Review of the 39 Steps


The 39 Steps

Balcarras School, Cheltenham

14th & 15th December 2023

       According to an old English adage, if a thing is worth doing, it is worth doing well. In the case of the annual stage production at the Charlton Kings Arena, aka Balcarras School Hall, it is worth doing all over again. Ten years on from their 2013 presentation, the Alt-Na-Shellach (sorry, Alt-Na-Shelachhhh) gang was all here again, and the laughter factor soared higher than Ben Nevis during a production in which the fourth wall wasn’t so much as broken as totally demolished.

     The plot is straightforward enough. London, August 1935. A beautiful young woman is found stabbed to death in Richard Hannay’s Portland Place flat, involving (or infolfing?) him in a dastardly scheme to plunge Britain into war and prompting his desperate race to the north to evade the long arm of the law, only to run headlong into it, or what passes for one – they’re all German spies, yer see - whilst seeking sanctuary in rural Scotland. It can only be The 39 Steps, and in the hands of Tony Bennett’s talented troupers, quite simply the best show in town.

      From the start, this hugely entertaining production scarcely let up, careering along as wildly as the express train that carries Hannay through the suffocating mist to his date with destiny at the Forth Bridge. Tony Bennett’s hilarious adaptation of his 2013 adaptation of an eternity of previous adaptations of John Buchan’s classic novel was another rollercoaster of imagination, improvisation, glamour and comedy, which highlighted once more the vast reserves of talent at this renowned bastion of learning, and all robustly supported by the highly accomplished orchestra under Jane Ward Watts.

    Splendidly costumed by wardrobe mistress Kate Daniels and her team, here was another Balcarras cast of thousands, well, 187 of them, featuring Siobhan Winterbottom’s tartan-draped and glitzy dancers, swooning newsreaders, batty local political activists and morose Scotsmen, replete with commendably convincing accents (och aye). Given how one role became so pivotal, did anyone consider the subtitle Operation Milkman?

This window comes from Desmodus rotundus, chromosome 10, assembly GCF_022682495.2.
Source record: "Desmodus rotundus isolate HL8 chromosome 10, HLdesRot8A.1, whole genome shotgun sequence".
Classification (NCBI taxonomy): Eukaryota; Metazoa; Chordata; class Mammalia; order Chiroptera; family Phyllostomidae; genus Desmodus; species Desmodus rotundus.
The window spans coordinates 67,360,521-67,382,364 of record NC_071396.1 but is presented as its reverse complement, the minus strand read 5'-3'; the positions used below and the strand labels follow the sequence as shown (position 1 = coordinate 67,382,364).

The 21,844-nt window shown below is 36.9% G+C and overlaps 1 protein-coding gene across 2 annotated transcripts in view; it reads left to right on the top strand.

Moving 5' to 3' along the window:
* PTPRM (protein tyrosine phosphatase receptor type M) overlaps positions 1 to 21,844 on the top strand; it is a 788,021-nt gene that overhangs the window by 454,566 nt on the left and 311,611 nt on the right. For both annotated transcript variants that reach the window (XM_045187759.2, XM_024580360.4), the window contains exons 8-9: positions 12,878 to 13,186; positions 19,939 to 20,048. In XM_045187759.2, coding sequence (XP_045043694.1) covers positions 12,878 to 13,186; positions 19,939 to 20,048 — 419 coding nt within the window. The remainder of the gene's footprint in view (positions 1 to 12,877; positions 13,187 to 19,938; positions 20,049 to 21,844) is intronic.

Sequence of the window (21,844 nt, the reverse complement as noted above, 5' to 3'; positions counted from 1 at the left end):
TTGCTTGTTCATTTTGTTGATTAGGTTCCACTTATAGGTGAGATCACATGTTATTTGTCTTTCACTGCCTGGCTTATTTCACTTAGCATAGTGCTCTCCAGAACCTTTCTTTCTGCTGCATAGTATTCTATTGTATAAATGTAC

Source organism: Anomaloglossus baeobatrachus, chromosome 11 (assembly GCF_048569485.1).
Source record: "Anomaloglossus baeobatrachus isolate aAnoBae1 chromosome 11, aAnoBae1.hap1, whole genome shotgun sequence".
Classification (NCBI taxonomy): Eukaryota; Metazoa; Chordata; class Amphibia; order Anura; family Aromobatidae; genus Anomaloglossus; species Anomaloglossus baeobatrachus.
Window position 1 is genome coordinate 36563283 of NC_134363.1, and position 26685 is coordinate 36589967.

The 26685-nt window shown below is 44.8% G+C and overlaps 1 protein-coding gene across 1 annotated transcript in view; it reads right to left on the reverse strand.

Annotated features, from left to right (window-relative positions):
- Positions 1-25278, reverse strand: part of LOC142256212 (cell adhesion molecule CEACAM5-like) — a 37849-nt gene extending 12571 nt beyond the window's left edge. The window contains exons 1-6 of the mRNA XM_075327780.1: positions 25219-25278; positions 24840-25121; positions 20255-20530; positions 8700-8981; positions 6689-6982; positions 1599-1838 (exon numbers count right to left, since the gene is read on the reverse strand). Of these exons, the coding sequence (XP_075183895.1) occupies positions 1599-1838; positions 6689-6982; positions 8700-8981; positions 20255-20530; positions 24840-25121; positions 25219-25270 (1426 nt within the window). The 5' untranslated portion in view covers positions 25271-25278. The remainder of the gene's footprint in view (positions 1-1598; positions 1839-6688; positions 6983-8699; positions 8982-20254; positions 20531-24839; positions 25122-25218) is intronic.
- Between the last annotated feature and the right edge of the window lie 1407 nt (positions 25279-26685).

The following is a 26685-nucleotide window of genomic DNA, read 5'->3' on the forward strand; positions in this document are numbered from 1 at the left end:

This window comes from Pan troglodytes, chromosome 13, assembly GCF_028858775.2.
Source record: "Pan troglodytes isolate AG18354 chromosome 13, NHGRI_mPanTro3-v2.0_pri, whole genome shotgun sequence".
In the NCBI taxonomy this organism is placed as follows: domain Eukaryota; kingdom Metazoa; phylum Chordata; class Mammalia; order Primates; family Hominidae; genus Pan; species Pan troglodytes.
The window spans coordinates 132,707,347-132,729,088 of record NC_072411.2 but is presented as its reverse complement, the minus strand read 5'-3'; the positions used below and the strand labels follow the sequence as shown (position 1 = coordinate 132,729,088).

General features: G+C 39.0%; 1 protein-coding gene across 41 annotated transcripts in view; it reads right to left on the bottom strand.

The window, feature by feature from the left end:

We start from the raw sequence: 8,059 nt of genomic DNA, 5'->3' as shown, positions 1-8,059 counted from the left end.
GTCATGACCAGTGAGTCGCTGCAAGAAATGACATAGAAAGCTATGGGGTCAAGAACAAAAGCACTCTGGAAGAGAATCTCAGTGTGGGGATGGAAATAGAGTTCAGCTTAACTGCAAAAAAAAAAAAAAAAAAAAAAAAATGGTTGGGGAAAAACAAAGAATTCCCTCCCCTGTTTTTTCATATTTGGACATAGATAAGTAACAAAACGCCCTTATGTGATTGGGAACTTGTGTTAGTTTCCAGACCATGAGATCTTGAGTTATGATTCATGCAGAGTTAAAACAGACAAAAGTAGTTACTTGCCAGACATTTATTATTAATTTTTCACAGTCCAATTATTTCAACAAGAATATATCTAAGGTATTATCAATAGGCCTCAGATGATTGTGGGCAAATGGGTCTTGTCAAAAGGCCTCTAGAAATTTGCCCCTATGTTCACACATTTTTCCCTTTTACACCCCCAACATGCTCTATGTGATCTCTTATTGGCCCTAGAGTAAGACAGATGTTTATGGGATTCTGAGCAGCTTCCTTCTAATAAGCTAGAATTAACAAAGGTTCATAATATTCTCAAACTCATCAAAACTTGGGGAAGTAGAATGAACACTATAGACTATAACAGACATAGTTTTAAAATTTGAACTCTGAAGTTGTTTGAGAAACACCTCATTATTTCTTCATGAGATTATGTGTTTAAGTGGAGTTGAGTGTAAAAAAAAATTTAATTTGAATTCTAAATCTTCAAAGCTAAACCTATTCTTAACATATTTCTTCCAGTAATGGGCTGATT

Elsewhere on the moors, the major principal roles were shared between the élite of the school’s actors, including two Richard Hannays on each night, each sporting pencil moustaches as wide as the Trossachs (No, dear, Trossachs), pumping adrenaline and portraying the hero in his own distinctive and witty idiom, with both appearing in time for the grim climax at the London Palladium. On which subject, all rise for the two Mr. Memorys, articulate, histrionic and wonderfully engaging. There was even an amusing cameo from headteacher Dominic Burke as a vengeful, Red Baron-ish fighter pilot, ticking the box for Hitchcock’s 1959 film North by Northwest, and when did you last find yourself marking time to The Proclaimers’ I’m Gonna Be (500 Miles) at curtain down? This show had it all, and from an academy that will carry the flag for school music and drama for decades to come.

     A team effort of gargantuan proportions, and an evening of pure happiness. I would happily walk 500 miles to see this show again.


   Simon Lewis